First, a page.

37:05 Wow, there will be a lot of people that want to learn a lot more about this and about your journey and dig into your books as well. And I’m mindful of the time. Before we end the conversation, I’d just love to touch on some non-negotiables that you would personally practice every single day. Some, I think, things that have been built in and become habitual over the years with your learnings. So what would your day look like? What are these non-negotiables that you would become your baseline things that you can’t live without, things that you absolutely have to include every day

Alberto

37:52 Besides breathing?

Stu

37:53 Besides breathing.

Alberto

37:56 I would… That’s a great question actually. It’s an excellent question. But when I do every morning is that I take about five minutes before I get out of bed and I review my dreams. And there is some mastery of the dream state that is really important for, among the shamans that I studied with. And many of us wake up in the morning and we realized that we’ve dreamt, but we can’t recall what we dreamt.

Stu

38:26 Yeah.

Alberto

38:28 And in our dreams, the most amazing things happen. I had a dream that I was with my father having dinner on a galleon, on an ancient ship, beautiful meal, white tablecloth, nice bottle of wine. And he was younger than I was and this dream, and it felt perfectly natural. And there was a technique that we use to remember our dreams, which is to take a glass of water, small glass, and drink half of it and tell yourself, “When I drink the other half of water in the morning, when I wake up, all of my dreams will come back to me.” And then in the morning and wait five minutes and wait for your dreams to come back. And after the third, fourth or fifth time you do it, your dreams will come back to you and you’ll see what amazing journeys you’ve been taking.

Stu

39:23 Wow.

Alberto

39:25 Now the more advanced practice is that you drink half of the glass before you go to sleep and then you drink the other half of the glass while you’re dreaming so that you can wake up inside the dream.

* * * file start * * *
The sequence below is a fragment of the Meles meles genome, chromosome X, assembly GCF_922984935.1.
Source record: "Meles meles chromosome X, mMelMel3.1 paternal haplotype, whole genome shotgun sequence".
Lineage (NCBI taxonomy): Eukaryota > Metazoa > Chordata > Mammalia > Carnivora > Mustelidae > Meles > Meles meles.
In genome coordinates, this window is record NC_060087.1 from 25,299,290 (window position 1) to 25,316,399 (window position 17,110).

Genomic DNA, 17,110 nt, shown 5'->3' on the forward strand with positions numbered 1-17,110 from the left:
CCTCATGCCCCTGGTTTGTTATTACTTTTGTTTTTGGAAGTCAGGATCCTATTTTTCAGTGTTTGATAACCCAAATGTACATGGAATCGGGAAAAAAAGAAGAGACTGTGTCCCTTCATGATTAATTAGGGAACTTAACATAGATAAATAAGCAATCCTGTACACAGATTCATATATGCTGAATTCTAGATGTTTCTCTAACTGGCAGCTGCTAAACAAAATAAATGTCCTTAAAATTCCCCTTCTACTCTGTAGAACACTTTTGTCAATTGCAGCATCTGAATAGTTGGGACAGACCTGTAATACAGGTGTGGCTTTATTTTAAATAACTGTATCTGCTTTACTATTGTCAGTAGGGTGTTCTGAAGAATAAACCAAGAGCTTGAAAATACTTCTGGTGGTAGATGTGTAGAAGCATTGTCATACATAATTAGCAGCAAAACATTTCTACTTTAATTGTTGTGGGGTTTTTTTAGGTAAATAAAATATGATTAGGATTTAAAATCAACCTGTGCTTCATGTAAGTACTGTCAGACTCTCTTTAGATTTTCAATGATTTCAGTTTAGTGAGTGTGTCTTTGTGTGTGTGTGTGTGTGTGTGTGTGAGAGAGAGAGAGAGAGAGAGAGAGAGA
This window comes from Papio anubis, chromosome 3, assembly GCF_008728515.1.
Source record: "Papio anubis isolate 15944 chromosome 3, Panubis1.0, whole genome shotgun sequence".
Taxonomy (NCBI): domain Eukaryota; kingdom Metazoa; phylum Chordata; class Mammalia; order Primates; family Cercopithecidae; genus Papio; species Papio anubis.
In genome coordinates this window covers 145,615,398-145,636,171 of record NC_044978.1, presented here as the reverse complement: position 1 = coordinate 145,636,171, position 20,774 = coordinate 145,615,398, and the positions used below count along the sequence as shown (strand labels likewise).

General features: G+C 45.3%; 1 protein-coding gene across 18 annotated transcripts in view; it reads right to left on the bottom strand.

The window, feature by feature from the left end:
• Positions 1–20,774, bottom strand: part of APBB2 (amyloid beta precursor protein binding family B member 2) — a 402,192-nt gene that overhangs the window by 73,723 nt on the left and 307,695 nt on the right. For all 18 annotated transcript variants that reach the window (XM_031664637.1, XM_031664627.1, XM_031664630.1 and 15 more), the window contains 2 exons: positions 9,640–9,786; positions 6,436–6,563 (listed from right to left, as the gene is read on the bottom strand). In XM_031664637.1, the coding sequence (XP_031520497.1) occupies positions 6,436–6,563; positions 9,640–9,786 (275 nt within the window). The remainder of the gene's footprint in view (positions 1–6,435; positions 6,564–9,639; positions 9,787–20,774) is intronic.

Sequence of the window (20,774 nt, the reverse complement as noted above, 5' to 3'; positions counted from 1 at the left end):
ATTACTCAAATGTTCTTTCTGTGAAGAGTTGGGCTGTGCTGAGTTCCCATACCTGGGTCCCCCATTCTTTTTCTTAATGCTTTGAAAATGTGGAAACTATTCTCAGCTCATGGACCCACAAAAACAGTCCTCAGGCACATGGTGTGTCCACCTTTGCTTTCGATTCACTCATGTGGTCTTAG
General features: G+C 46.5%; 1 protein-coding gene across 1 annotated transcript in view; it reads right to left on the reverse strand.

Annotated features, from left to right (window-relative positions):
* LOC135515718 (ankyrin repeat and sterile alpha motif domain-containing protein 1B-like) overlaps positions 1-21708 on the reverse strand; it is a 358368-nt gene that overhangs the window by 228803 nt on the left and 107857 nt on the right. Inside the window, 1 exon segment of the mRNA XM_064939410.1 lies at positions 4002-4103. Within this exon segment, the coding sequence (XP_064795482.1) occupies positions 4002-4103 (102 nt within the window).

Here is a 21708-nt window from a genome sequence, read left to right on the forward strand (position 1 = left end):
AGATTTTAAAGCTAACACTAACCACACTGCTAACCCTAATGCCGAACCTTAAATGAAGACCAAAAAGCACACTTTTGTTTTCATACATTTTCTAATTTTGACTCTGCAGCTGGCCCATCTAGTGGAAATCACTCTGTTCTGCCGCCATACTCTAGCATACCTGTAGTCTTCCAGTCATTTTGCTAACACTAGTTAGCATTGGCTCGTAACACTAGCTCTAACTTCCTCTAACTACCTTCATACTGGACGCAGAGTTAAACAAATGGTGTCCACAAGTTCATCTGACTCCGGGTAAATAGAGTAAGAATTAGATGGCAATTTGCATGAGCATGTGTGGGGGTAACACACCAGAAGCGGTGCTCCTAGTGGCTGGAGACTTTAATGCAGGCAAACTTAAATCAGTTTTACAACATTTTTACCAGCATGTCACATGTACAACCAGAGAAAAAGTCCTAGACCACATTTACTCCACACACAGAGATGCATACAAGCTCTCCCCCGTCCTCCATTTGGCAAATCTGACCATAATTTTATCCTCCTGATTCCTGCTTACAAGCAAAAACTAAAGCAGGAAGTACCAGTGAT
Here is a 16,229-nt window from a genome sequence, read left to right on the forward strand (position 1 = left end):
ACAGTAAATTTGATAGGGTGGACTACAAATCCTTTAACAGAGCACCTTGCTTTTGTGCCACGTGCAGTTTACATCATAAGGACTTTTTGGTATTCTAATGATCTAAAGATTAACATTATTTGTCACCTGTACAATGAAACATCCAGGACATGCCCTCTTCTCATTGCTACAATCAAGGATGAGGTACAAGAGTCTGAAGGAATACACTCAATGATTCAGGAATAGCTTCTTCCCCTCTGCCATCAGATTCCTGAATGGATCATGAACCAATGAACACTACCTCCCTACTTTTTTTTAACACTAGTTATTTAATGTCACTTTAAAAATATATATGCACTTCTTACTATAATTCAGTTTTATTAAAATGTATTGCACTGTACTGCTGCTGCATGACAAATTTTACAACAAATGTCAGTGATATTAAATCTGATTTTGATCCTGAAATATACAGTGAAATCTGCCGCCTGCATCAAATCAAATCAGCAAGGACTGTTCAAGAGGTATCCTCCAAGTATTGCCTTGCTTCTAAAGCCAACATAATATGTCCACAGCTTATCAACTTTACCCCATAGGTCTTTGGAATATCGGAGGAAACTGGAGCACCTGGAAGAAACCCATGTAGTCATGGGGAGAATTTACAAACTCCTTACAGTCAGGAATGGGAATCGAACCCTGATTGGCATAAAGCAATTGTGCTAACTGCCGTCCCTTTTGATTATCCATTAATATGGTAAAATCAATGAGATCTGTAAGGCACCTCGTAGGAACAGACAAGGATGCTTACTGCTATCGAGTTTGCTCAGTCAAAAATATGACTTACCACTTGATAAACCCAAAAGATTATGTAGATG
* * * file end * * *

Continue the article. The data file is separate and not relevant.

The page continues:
Stu

39:41 Right.

Alberto

39:43 You drink the physical, you just wake up inside the dream. And if you can do that, then you can wake up inside the dream that we’re having right now.

Stu

39:56 Boy, oh boy. Well, certainly lots of questions. And again, many of our listeners right now will have too many questions to ask.

Alberto

40:08 There’s a great resource for our listeners that if you want to visit my website, we have a lot of free resources.

Stu

40:16 Yeah.

Alberto

40:17 My mission is to train and to open the world of the shaman to the world today. So it’s thefourwinds.com. The four, F-O-U-R.

Stu

40:30 Yeah.

Alberto

40:30 winds.com, W-I-N-D-S. And check our resources and our videos and our 10 day detox program. That includes an emotional detox as well as a brain detox that I developed with David Perlmutter actually.

Stu

40:49 Okay, fantastic. Well, look, we will put all of the links in the show notes. And just before we go, what’s next? What have you got in the pipeline for 2020?

Alberto: 41:03 Well, there’s a lot of big things happening in the world today and happening within the context of the big extinction event that’s taking place, many, many species being lost. And when we have extinction events, evolution goes from working on a Newtonian, from physics framework, to working with a loss of quantum mechanics, so that it’s no longer slow and incremental, but evolution begins to take quantum leaps. It’s no longer evolved being in between generations so that your children maybe will be smarter and handsomer, but within generations, we can uncoil our DNA another strand, and then take a quantum leap into becoming and look human that’s appearing on the world today, that ages differently and heals differently and dies different. And I think that this is the opportunity that we have available to all of us. We keep looking to take that quantum leap. It’s not a matter of can we anymore, but dare we.

42:19 Fantastic. Well, Dr. Villoldo, thank you so much for your time. Again, so many questions that I would like to ask. We’ll share everything that we’ve spoken about on the website with the show notes and point our listeners as well to the Four Winds and to find out more about you and your work. But thank you again, I really appreciate your time and hopefully we will chat at some stage in the future.

Alberto

42:47 Thank you, blessings, and what a beautiful part of the world you’re in. Thanks so much.

Stu

42:52 Thank you. Bye-bye

 

Alberto Villoldo

This podcast features Dr Alberto Villoldo. He is a psychologist and medical anthropologist who has studied the shamanic healing practices of the Amazon and Andes for over 30 years. He he founder of the Four Winds Society, an organisation dedicated to bridging ancient shamanic traditions with modern medicine and psychology.